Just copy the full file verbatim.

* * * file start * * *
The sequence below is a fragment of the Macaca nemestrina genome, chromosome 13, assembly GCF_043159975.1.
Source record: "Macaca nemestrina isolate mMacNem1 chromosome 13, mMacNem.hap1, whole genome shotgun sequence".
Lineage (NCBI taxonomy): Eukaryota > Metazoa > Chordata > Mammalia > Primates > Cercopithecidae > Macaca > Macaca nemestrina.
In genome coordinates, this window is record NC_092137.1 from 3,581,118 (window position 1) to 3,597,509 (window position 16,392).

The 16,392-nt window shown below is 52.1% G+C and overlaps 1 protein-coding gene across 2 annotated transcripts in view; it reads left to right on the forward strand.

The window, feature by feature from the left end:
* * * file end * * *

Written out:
The sequence below is a fragment of the Macaca nemestrina genome, chromosome 13, assembly GCF_043159975.1.
Source record: "Macaca nemestrina isolate mMacNem1 chromosome 13, mMacNem.hap1, whole genome shotgun sequence".
Lineage (NCBI taxonomy): Eukaryota > Metazoa > Chordata > Mammalia > Primates > Cercopithecidae > Macaca > Macaca nemestrina.
In genome coordinates, this window is record NC_092137.1 from 3,581,118 (window position 1) to 3,597,509 (window position 16,392).

The 16,392-nt window shown below is 52.1% G+C and overlaps 1 protein-coding gene across 2 annotated transcripts in view; it reads left to right on the forward strand.

The window, feature by feature from the left end: